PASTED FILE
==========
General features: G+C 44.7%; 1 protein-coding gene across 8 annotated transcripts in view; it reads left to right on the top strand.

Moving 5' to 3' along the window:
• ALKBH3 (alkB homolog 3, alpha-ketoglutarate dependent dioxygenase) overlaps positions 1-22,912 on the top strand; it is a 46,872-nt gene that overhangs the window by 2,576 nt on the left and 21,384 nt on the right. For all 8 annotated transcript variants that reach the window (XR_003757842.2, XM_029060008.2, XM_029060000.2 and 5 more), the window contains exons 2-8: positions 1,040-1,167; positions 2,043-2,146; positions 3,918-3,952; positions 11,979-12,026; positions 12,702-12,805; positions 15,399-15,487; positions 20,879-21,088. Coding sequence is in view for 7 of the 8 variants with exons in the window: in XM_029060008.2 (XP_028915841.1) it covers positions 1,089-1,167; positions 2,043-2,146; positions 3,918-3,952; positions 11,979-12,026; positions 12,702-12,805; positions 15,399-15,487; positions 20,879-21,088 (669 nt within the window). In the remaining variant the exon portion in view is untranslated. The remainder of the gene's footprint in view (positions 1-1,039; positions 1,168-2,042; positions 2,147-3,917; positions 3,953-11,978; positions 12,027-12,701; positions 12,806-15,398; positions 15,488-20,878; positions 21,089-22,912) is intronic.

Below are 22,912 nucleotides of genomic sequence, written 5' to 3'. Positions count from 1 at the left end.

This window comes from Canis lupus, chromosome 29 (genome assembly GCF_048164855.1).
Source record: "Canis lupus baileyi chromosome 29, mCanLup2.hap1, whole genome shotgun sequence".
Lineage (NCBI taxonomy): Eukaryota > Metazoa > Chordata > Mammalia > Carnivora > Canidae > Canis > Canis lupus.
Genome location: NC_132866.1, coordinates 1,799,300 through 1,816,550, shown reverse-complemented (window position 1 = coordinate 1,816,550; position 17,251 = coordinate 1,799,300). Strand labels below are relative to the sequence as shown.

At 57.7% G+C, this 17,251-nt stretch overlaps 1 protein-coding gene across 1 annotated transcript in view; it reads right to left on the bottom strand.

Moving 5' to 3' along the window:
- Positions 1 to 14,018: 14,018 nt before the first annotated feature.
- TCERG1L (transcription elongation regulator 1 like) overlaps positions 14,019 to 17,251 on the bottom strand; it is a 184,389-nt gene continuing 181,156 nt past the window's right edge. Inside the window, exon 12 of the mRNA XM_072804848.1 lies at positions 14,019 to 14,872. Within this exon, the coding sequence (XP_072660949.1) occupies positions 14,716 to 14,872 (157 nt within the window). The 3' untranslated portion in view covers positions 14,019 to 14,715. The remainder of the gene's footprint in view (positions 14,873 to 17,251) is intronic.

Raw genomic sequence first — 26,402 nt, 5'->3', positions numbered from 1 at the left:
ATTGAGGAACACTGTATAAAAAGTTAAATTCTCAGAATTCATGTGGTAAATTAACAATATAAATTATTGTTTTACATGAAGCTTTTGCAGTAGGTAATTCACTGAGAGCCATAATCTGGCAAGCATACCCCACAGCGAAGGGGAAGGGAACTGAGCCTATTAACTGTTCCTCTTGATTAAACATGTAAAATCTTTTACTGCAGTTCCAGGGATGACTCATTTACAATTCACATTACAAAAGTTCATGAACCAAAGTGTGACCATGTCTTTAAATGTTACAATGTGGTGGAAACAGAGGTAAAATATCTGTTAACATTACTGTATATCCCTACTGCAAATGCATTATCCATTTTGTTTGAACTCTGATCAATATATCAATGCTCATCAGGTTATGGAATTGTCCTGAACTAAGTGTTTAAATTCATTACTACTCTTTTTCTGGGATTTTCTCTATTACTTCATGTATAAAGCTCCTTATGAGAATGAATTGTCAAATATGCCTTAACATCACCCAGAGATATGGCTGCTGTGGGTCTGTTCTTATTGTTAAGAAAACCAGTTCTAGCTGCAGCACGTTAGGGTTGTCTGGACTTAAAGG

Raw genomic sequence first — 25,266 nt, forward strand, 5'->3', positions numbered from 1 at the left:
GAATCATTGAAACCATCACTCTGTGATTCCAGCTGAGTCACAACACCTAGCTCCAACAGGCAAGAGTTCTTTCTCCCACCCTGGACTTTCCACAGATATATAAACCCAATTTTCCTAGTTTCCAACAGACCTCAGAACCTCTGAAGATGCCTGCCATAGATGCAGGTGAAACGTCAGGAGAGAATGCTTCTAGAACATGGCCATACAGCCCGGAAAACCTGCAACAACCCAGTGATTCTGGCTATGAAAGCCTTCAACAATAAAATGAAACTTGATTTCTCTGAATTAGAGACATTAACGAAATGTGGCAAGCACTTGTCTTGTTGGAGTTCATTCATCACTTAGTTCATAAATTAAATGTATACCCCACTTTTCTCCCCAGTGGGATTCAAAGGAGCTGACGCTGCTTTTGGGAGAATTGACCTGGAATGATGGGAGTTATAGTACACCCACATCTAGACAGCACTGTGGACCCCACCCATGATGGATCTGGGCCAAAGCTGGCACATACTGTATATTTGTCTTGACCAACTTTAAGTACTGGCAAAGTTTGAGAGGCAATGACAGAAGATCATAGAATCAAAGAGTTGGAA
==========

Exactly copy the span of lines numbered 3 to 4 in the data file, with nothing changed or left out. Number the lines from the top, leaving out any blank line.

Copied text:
• ALKBH3 (alkB homolog 3, alpha-ketoglutarate dependent dioxygenase) overlaps positions 1-22,912 on the top strand; it is a 46,872-nt gene that overhangs the window by 2,576 nt on the left and 21,384 nt on the right. For all 8 annotated transcript variants that reach the window (XR_003757842.2, XM_029060008.2, XM_029060000.2 and 5 more), the window contains exons 2-8: positions 1,040-1,167; positions 2,043-2,146; positions 3,918-3,952; positions 11,979-12,026; positions 12,702-12,805; positions 15,399-15,487; positions 20,879-21,088. Coding sequence is in view for 7 of the 8 variants with exons in the window: in XM_029060008.2 (XP_028915841.1) it covers positions 1,089-1,167; positions 2,043-2,146; positions 3,918-3,952; positions 11,979-12,026; positions 12,702-12,805; positions 15,399-15,487; positions 20,879-21,088 (669 nt within the window). In the remaining variant the exon portion in view is untranslated. The remainder of the gene's footprint in view (positions 1-1,039; positions 1,168-2,042; positions 2,147-3,917; positions 3,953-11,978; positions 12,027-12,701; positions 12,806-15,398; positions 15,488-20,878; positions 21,089-22,912) is intronic.

Below are 22,912 nucleotides of genomic sequence, written 5' to 3'. Positions count from 1 at the left end.